Hot-Dog Vendor Economics

A Slate article mentions that the annual price of a hot-dog stand license near the Metropolitan Museum of Art in New York City is $362,201. Licenses are very limited and are bought at auction. The price presumably reflects the economic rent associated with the particular site (the price would be a lot lower in the middle of Central Park). Yet at a fixed cost of $1,000 per day, how can a hot-dog vendor make enough money to cover his variable cost, including the value of his own time?

If, on average, he sells only one hot dog and drink every minute the Met is open, with about 500 average daily opening minutes, that’s 500 servings per day. If he charges $3 for a dog and drink, his revenue of $1,500 leaves him $500 per day to cover variable costs. Seems possible, but I would expect that he’s not making economic profits.

If the city were to issue many more licenses, we would see more vendors, cheaper hot dogs, but, in the end, no higher net returns to the vendors.

(Hat tip: T.W.)

Scott Moonen

If a stand is part of a franchise or larger business, then there may be some PR value to being the stand in front of the Met. Even if that particular stand runs at a loss, others may make up the difference.

It's also possible that he is selling something in addition to hot dogs. Unlikely in a prominent location, I suppose.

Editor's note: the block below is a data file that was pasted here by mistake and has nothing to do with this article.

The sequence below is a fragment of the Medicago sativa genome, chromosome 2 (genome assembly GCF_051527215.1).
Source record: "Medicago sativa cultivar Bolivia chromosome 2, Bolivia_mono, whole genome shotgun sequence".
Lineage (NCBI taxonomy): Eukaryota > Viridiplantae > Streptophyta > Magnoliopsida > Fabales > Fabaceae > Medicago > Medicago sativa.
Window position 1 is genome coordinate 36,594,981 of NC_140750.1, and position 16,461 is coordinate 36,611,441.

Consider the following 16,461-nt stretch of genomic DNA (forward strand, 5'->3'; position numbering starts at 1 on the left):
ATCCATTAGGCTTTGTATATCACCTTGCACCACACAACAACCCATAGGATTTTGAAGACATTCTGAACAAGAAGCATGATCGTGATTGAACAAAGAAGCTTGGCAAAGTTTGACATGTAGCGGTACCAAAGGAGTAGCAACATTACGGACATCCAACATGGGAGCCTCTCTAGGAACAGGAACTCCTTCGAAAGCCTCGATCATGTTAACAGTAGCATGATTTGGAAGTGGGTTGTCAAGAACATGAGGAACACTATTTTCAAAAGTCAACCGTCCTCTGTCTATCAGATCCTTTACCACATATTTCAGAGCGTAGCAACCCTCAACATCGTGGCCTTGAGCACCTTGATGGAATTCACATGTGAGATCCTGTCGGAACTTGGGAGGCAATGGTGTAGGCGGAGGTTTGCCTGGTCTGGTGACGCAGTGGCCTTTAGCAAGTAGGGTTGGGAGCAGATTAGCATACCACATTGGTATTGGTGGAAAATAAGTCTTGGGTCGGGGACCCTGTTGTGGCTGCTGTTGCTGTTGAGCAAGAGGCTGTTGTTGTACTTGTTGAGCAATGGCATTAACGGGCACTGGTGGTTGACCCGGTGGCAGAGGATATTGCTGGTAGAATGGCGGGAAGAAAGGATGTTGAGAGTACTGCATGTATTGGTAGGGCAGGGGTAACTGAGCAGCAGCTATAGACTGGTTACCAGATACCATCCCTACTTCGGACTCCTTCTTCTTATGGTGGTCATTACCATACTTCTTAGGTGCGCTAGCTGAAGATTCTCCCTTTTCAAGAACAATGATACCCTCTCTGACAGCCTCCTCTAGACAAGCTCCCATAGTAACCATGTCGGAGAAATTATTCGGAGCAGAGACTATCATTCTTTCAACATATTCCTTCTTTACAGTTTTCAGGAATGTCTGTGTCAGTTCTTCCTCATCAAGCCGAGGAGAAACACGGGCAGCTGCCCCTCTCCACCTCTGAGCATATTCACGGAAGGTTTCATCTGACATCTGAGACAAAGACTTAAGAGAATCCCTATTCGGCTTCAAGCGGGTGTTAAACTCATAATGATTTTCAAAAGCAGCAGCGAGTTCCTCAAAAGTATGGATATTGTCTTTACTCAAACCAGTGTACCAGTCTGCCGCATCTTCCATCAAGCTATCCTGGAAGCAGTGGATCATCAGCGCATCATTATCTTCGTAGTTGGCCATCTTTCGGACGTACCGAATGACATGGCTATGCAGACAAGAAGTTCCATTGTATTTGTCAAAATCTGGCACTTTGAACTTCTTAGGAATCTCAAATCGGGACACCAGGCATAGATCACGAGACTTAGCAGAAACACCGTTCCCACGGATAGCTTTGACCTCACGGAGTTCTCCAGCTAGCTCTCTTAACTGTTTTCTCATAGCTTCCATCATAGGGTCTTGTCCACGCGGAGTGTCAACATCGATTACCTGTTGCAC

Kyle Robinson

I just visited New York for the first time earlier this year and bought a couple hot dogs for my party from a vendor in front of the Met. There were two or three stands, and the stand we bought from advertised that they only hired disabled vets (a fact that contributed to our choice of vendor).

Also remember that $3 per person is never the case. $3 per person for the hot dog. $2 per person for the drink. And considering that the drinks available was water and Gatorade, the profit margin on them is very decent.


According to the article, last year's auction winner paid $25,000 for supplies. That's less than $70 a day. If he brought in $1500 in sales each day, he'd be making about $430 profit daily. That comes to over $150,000 per year. Not bad.

The article also mentions that the owner of that stand last year paid $415,000 for the privilege. Clearly either the economy took a toll on sales, or it was perceived that it did, since the price of the license fell by more than $50,000 from 2008 to 2009.

Oh - and of course, the whole point of the article is that the license owner failed to pay his monthly rent. So maybe he's not covering his variable costs after all.


"He's not making economic profits" -- that's the point of the auction, isn't it?

This posting reminds me of one main reasons to continue auctioning these licenses: if we leave it up number crunchers, they will probably underestimate the real value of the license.